Intrigued by the findings, the German researchers dug deeper into the immune response to EBV. They took blood (PBMCs) from ME/CFS patients and then stimulated it with CpG, SAC, and PWM for seven days, and found reduced frequencies of B-cells producing antibodies against VCA and EBNA-1, and for the first time they found evidence of immune deficiencies in most people with ME/CFS.
No less than 59% of ME/CFS samples had a diminished response to a later stage EBV protein (VCA) produced during the late stage of lytic replication, and a whopping 76% of ME/CFS samples had a diminished response to the EBNA-1 protein. With the VCA finding we have evidence suggesting many people with ME/CFS may have trouble controlling EBV replication.
Calling the findings ‘remarkable’, the authors suggested that either the memory B-cells associated with these EBV antigens had been lost or had failed to develop into antibody-secreting cells.
Immune Hole #3 – Reduced T-cell response to EBNA-1
A similar deficiency in the T-cell response to EBNA-1 indicated that both arms of the adaptive immune response to Epstein-Barr Virus, the B-cells and the T-cells, had difficult recognizing and responding to this protein.
Citing other disorders such as HIV, they suggested that persistent EBV reactivation in ME/CFS had driven the T-cell response in ME/CFS into ‘exhaustion’. (A similar suggestion has been made with regard to natural killer cells that attack pathogens early in an infection, which use killing methods similar to those employed by T-cells.)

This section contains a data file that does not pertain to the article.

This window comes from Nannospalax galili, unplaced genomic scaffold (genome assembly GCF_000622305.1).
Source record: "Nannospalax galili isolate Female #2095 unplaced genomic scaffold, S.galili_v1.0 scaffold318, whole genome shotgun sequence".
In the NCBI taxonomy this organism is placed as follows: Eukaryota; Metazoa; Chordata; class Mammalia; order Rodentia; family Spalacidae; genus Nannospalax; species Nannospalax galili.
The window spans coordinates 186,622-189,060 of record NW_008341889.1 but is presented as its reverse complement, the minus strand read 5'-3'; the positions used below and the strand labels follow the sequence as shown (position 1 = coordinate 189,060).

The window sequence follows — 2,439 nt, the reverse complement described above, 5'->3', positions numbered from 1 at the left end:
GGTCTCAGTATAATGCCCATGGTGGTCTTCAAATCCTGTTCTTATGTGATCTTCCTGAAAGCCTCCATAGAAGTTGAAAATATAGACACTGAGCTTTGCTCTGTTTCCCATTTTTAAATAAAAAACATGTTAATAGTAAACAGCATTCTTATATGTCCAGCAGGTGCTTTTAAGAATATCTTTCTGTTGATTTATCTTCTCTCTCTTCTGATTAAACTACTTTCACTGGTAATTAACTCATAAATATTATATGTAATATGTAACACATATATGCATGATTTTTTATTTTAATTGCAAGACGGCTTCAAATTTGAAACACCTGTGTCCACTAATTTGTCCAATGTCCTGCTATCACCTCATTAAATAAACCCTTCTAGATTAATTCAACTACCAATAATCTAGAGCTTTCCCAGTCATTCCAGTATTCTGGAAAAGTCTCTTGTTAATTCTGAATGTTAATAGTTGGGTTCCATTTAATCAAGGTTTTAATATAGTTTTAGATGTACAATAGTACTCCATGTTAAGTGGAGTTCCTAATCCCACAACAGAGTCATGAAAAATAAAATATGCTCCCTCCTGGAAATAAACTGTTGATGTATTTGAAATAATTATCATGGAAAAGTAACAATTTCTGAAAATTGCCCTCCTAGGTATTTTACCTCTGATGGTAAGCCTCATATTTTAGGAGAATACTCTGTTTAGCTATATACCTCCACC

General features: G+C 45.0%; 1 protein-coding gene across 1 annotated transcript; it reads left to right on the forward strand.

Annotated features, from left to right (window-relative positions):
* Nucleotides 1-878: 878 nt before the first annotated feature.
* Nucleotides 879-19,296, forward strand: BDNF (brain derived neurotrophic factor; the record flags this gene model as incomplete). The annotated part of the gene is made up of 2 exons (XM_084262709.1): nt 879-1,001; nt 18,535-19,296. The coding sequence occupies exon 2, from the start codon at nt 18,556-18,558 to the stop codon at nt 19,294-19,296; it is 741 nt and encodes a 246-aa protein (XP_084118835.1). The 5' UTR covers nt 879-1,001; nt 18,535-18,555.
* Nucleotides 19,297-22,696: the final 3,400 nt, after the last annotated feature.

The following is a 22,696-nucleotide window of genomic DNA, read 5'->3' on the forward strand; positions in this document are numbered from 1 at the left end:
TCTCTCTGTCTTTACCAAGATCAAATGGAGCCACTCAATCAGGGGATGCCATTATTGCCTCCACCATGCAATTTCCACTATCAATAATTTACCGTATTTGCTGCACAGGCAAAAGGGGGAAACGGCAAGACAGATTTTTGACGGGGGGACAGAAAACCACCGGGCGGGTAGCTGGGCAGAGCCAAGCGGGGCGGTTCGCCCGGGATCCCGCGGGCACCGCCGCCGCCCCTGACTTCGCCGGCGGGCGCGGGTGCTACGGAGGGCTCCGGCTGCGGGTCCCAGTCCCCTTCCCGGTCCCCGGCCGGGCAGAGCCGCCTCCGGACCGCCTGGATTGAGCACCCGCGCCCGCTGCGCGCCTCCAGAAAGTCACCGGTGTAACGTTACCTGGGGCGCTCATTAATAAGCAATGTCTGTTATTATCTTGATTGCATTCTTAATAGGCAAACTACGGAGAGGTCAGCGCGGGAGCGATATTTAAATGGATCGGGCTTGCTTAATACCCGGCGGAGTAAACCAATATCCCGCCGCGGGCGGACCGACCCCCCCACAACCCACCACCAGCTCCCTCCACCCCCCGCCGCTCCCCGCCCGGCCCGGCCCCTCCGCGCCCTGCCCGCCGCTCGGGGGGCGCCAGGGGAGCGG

Further analysis suggested that T-cell suppressor cells which decrease B-cell responses were not responsible for the B-cell suppression found. Normal B-cell responses to herpes simplex and cytomegalovirus suggested that the deficient B-cell responses were associated with EBV and not other herpesviruses.
Lower cytotoxic T-cell responses to EBNA-1 could be associated with an increased risk of autoimmune disorders
Immune Hole #4 – reduced T-cell response to EBNA-1, reduced T-cell responses to EBV
Next they explored T-cell induced cytokine production. The T-cells should produce an array of cytokines against EBV. About 20% fewer ME/CFS patients (70% of controls vs 50% of ME/CFS patients) were able to mount an IFN-y response against EBV.
Looking specifically at the latency associated EBNA-I protein, they found the startling result that no ME/CFS patients mounted an IFN-y response against it.
They also found that ME/CFS patients produced significantly lower amounts of the pro-inflammatory cytokine TNF-a in response to EBV. Finally, a lower percentage of patients produced IL-2 as well. The reduced cytokine production suggested cytotoxic T-cells, one of the big guns of the adaptive immune response, were not being strongly activated in response to EBV.
Immune Hole #5 – Reduced frequencies of EBNA-1 specific T-cells
The researchers dug deeper still. Next they stimulated the blood (PBMCs) of ME/CFS patients and healthy controls (n=40) with the EBNA-1 protein, expanded the cells in the presence of IL-2 and Il-7, and then checked the T-cell response to them. Specific types of T-cells should be produced to attack EBV, but reduced frequencies of EBV-specific T-cells occurred in about 50% of the ME/CFS samples. That again suggested the cytotoxic T-cell response to the EBNA-1 protein was substantially reduced in ME/CFS.
Direct Evidence of Active EBV Infection
“Remarkably, in line with this finding we could provide evidence of enhanced viral load of EBV by detection of EBV DNA in a significantly higher proportion of patients compared to healthy controls.” The authors
Using a real-time PCR test in the whole blood that looked for ‘low-copy’ numbers (<1,000-2930 copies/ml) they found evidence of increased EBV viral load in 7.2% of 290 ME/CFS patients. When they dug deeper and did the same test in PBMCs in a subset of patients, they found that a whopping 55% of patients (vs 13% of controls) tested positive for EBV.